- Archegos’ use of financial derivatives helped it increase its leverage that triggered a $20 billion liquidation and rattled financial markets last week.
- In 2002, Warren Buffett described derivatives as “financial weapons of mass destruction.”
- Buffett said that derivatives were expanding “unchecked” and that governments had no way to control or monitor the extreme risks posed by them.
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The derivatives instruments that triggered the Archegos Capital Management implosion have for years been scrutinized by regulators and some of Wall Street’s biggest investors, including Warren Buffett.
In Berkshire Hathaway’s 2002 annual report, Buffett called derivatives “financial weapons of mass destruction, carrying dangers that, while now latent, are potentially lethal.”
Archegos’ investments were partially concentrated in derivatives called total-return swaps. The highly leveraged trading strategy also had a role in the fallout of Long-Term Capital Management, a hedge fund that failed in 1998 and ultimately required a bailout from a consortium of Wall Street banks to prevent a financial-market collapse.
In the letter, Buffett described how LTCM used total-return swaps and how the instruments are contracts that can facilitate 100% leverage in various markets, including stocks.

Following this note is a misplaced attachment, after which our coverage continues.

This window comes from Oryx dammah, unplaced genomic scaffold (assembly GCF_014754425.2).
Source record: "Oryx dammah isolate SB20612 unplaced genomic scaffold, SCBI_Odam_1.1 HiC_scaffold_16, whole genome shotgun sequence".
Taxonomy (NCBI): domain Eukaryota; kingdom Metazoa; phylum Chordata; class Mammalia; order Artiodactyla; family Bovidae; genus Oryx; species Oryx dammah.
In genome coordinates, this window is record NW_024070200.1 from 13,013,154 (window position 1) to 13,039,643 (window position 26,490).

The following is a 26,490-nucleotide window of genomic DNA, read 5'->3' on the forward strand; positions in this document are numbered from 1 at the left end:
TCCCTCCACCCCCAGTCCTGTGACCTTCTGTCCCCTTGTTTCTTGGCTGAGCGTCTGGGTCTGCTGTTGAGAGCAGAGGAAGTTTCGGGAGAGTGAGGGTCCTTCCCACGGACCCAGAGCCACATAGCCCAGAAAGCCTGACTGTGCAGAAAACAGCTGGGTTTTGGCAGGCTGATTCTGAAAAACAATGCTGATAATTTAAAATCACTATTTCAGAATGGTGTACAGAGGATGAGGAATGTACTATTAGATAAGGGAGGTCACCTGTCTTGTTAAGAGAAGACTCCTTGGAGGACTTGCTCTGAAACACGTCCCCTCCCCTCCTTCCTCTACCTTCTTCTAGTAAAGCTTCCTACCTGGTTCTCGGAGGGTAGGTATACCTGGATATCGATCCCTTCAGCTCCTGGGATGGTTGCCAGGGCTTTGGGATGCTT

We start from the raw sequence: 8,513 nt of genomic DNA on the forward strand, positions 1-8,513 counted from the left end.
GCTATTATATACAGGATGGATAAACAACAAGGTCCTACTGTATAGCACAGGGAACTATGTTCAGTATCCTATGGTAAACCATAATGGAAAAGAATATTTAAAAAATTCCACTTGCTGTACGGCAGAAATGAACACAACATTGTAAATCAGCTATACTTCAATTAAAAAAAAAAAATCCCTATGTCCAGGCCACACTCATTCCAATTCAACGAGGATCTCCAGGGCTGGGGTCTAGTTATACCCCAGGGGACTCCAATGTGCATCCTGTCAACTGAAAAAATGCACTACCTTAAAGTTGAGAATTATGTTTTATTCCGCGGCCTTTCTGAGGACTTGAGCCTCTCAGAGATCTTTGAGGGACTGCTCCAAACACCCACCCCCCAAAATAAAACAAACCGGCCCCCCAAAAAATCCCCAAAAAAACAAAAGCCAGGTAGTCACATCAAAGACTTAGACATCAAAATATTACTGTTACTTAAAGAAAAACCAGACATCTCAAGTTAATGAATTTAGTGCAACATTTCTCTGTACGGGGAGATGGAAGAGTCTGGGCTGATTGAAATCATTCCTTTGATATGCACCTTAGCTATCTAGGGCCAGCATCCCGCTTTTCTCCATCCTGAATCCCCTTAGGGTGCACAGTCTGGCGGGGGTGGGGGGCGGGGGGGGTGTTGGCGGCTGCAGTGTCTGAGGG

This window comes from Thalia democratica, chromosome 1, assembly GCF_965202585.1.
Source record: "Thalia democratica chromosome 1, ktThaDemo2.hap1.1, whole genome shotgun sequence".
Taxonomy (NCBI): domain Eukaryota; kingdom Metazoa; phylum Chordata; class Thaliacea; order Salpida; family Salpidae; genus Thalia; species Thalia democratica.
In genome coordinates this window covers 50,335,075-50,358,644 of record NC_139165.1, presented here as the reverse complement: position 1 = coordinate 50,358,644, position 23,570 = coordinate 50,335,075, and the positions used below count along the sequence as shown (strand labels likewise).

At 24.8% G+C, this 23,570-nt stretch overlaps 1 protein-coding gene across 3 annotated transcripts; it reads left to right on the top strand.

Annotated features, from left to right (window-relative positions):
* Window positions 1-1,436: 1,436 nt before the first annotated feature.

In a total-return swap, one party, usually a bank, puts up all the money for the purchase of a stock, and another party, without putting up any capital, agrees that at a future date it will receive any gain or pay any loss that the bank realizes, Buffett explained.
“Total-return swaps of this type make a joke of margin requirements. Beyond that, other types of derivatives severely curtail the ability of regulators to curb leverage and generally get their arms around the risk profiles of banks, insurers and other financial institutions,” the investor said.
He said highly experienced investors and analysts could encounter major problems analyzing the financial conditions of firms that are heavily involved with derivatives contracts, including total-return swaps. He said that when he and Berkshire Vice Chairman Charlie Munger read through the footnotes detailing the derivatives activities of major banks, the only thing they understood was that they didn’t understand how much risk the institution was running.
“The derivatives genie is now well out of the bottle, and these instruments will almost certainly multiply in variety and number until some event makes their toxicity clear,” Buffett said.
He said that the derivatives businesses were expanding “unchecked” and that central banks and governments had found no effective way to control or even monitor the risks posed by these contracts.
Almost 20 years later, Bill Hwang’s use of derivatives like total-return swaps helped enable him to increase his leverage and ultimately triggered a $20 billion liquidation of his family office. The trades rattled stocks last Friday, as ViacomCBS and Discovery faced their largest daily declines on record. And while some banks like Goldman Sachs and Wells Fargo managed to escape losses by quickly liquidating their exposure to Archegos, others like Nomura and Credit Suisse could face billions in losses from the trades.
Archegos was trading on leverage using total-return swaps, and, according to Forbes, the family office did not disclose its position and subsequent transactions because Securities and Exchange Commission law exempts family offices from disclosing these trades.
The SEC has opened an investigation into Archegos, but it might not lead to any allegations of wrongdoing.